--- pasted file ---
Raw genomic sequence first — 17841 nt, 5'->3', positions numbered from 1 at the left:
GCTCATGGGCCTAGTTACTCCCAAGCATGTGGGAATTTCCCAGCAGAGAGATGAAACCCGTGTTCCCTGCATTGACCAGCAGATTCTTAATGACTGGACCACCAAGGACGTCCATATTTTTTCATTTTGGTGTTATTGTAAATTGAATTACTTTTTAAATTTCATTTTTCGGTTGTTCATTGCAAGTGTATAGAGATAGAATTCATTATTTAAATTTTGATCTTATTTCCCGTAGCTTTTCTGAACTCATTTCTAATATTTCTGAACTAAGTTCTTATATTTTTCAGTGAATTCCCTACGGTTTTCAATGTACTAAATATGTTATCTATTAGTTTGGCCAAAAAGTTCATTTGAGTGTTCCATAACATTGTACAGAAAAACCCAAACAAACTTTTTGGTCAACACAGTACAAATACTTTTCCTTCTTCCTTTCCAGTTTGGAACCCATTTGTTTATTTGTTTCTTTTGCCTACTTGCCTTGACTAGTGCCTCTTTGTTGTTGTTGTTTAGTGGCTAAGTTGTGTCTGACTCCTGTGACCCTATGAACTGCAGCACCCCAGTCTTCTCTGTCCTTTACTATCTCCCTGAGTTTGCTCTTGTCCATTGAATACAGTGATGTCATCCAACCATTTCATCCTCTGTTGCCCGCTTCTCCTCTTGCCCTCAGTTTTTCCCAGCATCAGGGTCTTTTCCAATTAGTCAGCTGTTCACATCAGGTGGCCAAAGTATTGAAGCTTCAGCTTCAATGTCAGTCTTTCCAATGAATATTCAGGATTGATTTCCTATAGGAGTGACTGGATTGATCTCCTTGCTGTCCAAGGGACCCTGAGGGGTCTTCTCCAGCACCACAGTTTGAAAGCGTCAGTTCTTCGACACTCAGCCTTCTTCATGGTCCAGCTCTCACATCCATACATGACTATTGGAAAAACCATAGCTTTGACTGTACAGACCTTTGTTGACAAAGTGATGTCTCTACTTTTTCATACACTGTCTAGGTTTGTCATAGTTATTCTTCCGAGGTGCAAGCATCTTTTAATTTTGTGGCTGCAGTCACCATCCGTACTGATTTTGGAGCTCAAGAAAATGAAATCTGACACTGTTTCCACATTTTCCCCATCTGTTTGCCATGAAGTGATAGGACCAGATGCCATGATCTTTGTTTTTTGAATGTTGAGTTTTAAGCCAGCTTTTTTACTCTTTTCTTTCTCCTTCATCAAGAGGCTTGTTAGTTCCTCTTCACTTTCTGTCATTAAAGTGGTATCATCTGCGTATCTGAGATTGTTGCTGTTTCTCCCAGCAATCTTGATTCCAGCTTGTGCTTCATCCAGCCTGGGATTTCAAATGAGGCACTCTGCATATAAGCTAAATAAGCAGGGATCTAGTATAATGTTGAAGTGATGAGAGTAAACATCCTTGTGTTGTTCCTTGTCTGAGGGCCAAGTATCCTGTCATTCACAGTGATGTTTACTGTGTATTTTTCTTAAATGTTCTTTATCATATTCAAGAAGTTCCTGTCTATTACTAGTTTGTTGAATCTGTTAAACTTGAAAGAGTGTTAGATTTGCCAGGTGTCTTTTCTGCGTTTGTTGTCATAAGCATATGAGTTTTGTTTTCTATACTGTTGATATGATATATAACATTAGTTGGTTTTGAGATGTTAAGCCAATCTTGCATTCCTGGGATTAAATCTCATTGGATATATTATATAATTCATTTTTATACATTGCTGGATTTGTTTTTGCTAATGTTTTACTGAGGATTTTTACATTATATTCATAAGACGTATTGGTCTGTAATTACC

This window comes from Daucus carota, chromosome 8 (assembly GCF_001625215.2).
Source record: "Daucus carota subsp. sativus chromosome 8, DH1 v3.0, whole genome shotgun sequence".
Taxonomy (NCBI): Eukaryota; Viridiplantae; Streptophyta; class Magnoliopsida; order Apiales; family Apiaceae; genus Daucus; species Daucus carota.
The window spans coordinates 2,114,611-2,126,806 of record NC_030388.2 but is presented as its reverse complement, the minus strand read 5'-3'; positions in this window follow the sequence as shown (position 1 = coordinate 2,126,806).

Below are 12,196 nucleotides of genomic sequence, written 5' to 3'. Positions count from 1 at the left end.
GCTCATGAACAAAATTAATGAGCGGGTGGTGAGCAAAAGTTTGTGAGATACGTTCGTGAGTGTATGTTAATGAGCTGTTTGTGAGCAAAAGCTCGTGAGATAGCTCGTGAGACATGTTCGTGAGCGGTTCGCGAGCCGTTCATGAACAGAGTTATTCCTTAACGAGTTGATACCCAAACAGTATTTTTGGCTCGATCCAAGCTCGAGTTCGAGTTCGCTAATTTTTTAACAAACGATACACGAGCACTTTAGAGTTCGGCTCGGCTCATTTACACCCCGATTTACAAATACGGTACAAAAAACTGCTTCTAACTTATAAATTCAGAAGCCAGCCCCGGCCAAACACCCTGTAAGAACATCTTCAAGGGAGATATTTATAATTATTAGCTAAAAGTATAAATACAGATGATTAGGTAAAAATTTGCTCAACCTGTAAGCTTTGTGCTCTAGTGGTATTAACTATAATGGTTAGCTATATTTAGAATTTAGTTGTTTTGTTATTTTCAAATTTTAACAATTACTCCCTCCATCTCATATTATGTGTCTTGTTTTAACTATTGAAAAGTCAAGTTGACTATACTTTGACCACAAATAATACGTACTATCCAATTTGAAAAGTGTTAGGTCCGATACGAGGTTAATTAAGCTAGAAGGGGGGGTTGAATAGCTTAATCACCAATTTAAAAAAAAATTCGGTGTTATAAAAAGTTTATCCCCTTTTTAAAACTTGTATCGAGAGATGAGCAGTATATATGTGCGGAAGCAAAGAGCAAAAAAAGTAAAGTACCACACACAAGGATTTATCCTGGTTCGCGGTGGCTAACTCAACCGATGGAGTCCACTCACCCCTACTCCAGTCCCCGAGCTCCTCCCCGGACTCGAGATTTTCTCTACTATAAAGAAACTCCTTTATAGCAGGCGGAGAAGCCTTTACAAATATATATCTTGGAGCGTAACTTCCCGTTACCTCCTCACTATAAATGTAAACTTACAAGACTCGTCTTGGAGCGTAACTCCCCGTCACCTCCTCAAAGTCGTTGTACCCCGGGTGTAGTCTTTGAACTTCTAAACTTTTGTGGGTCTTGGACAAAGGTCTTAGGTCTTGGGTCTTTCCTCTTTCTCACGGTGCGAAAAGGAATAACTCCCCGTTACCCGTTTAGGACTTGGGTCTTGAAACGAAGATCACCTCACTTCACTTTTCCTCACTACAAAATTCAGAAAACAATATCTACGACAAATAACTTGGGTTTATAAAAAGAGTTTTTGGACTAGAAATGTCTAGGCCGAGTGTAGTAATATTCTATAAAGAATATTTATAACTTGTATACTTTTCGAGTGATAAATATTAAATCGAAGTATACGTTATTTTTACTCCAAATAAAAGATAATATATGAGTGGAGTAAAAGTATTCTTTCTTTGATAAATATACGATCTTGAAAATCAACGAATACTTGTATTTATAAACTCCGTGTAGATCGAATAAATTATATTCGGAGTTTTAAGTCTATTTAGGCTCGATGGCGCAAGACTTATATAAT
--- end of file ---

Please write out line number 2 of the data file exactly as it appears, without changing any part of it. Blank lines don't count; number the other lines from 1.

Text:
GCTCATGGGCCTAGTTACTCCCAAGCATGTGGGAATTTCCCAGCAGAGAGATGAAACCCGTGTTCCCTGCATTGACCAGCAGATTCTTAATGACTGGACCACCAAGGACGTCCATATTTTTTCATTTTGGTGTTATTGTAAATTGAATTACTTTTTAAATTTCATTTTTCGGTTGTTCATTGCAAGTGTATAGAGATAGAATTCATTATTTAAATTTTGATCTTATTTCCCGTAGCTTTTCTGAACTCATTTCTAATATTTCTGAACTAAGTTCTTATATTTTTCAGTGAATTCCCTACGGTTTTCAATGTACTAAATATGTTATCTATTAGTTTGGCCAAAAAGTTCATTTGAGTGTTCCATAACATTGTACAGAAAAACCCAAACAAACTTTTTGGTCAACACAGTACAAATACTTTTCCTTCTTCCTTTCCAGTTTGGAACCCATTTGTTTATTTGTTTCTTTTGCCTACTTGCCTTGACTAGTGCCTCTTTGTTGTTGTTGTTTAGTGGCTAAGTTGTGTCTGACTCCTGTGACCCTATGAACTGCAGCACCCCAGTCTTCTCTGTCCTTTACTATCTCCCTGAGTTTGCTCTTGTCCATTGAATACAGTGATGTCATCCAACCATTTCATCCTCTGTTGCCCGCTTCTCCTCTTGCCCTCAGTTTTTCCCAGCATCAGGGTCTTTTCCAATTAGTCAGCTGTTCACATCAGGTGGCCAAAGTATTGAAGCTTCAGCTTCAATGTCAGTCTTTCCAATGAATATTCAGGATTGATTTCCTATAGGAGTGACTGGATTGATCTCCTTGCTGTCCAAGGGACCCTGAGGGGTCTTCTCCAGCACCACAGTTTGAAAGCGTCAGTTCTTCGACACTCAGCCTTCTTCATGGTCCAGCTCTCACATCCATACATGACTATTGGAAAAACCATAGCTTTGACTGTACAGACCTTTGTTGACAAAGTGATGTCTCTACTTTTTCATACACTGTCTAGGTTTGTCATAGTTATTCTTCCGAGGTGCAAGCATCTTTTAATTTTGTGGCTGCAGTCACCATCCGTACTGATTTTGGAGCTCAAGAAAATGAAATCTGACACTGTTTCCACATTTTCCCCATCTGTTTGCCATGAAGTGATAGGACCAGATGCCATGATCTTTGTTTTTTGAATGTTGAGTTTTAAGCCAGCTTTTTTACTCTTTTCTTTCTCCTTCATCAAGAGGCTTGTTAGTTCCTCTTCACTTTCTGTCATTAAAGTGGTATCATCTGCGTATCTGAGATTGTTGCTGTTTCTCCCAGCAATCTTGATTCCAGCTTGTGCTTCATCCAGCCTGGGATTTCAAATGAGGCACTCTGCATATAAGCTAAATAAGCAGGGATCTAGTATAATGTTGAAGTGATGAGAGTAAACATCCTTGTGTTGTTCCTTGTCTGAGGGCCAAGTATCCTGTCATTCACAGTGATGTTTACTGTGTATTTTTCTTAAATGTTCTTTATCATATTCAAGAAGTTCCTGTCTATTACTAGTTTGTTGAATCTGTTAAACTTGAAAGAGTGTTAGATTTGCCAGGTGTCTTTTCTGCGTTTGTTGTCATAAGCATATGAGTTTTGTTTTCTATACTGTTGATATGATATATAACATTAGTTGGTTTTGAGATGTTAAGCCAATCTTGCATTCCTGGGATTAAATCTCATTGGATATATTATATAATTCATTTTTATACATTGCTGGATTTGTTTTTGCTAATGTTTTACTGAGGATTTTTACATTATATTCATAAGACGTATTGGTCTGTAATTACC